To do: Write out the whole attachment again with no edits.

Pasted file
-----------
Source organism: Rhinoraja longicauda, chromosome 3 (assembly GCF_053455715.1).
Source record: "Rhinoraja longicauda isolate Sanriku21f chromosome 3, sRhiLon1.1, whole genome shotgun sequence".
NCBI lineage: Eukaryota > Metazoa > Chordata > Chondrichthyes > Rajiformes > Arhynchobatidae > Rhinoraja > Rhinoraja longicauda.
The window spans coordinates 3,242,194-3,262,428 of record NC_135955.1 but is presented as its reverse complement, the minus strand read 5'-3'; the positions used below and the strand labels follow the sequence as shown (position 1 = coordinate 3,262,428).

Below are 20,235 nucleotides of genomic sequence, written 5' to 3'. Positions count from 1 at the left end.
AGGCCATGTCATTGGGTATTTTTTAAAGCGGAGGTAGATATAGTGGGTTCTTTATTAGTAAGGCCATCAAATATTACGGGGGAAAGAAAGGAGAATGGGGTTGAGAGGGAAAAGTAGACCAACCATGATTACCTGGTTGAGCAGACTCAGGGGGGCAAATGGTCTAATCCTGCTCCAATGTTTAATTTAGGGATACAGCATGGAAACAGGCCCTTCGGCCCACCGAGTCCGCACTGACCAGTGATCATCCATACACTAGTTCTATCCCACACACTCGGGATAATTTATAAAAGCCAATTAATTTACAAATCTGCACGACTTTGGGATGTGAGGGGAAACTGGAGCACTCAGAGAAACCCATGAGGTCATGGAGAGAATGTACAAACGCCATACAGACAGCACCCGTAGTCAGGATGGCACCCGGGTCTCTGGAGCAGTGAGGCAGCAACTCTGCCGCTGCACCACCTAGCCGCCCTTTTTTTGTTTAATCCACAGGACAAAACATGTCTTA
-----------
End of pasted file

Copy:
Source organism: Rhinoraja longicauda, chromosome 3 (assembly GCF_053455715.1).
Source record: "Rhinoraja longicauda isolate Sanriku21f chromosome 3, sRhiLon1.1, whole genome shotgun sequence".
NCBI lineage: Eukaryota > Metazoa > Chordata > Chondrichthyes > Rajiformes > Arhynchobatidae > Rhinoraja > Rhinoraja longicauda.
The window spans coordinates 3,242,194-3,262,428 of record NC_135955.1 but is presented as its reverse complement, the minus strand read 5'-3'; the positions used below and the strand labels follow the sequence as shown (position 1 = coordinate 3,262,428).

Below are 20,235 nucleotides of genomic sequence, written 5' to 3'. Positions count from 1 at the left end.
AGGCCATGTCATTGGGTATTTTTTAAAGCGGAGGTAGATATAGTGGGTTCTTTATTAGTAAGGCCATCAAATATTACGGGGGAAAGAAAGGAGAATGGGGTTGAGAGGGAAAAGTAGACCAACCATGATTACCTGGTTGAGCAGACTCAGGGGGGCAAATGGTCTAATCCTGCTCCAATGTTTAATTTAGGGATACAGCATGGAAACAGGCCCTTCGGCCCACCGAGTCCGCACTGACCAGTGATCATCCATACACTAGTTCTATCCCACACACTCGGGATAATTTATAAAAGCCAATTAATTTACAAATCTGCACGACTTTGGGATGTGAGGGGAAACTGGAGCACTCAGAGAAACCCATGAGGTCATGGAGAGAATGTACAAACGCCATACAGACAGCACCCGTAGTCAGGATGGCACCCGGGTCTCTGGAGCAGTGAGGCAGCAACTCTGCCGCTGCACCACCTAGCCGCCCTTTTTTTGTTTAATCCACAGGACAAAACATGTCTTA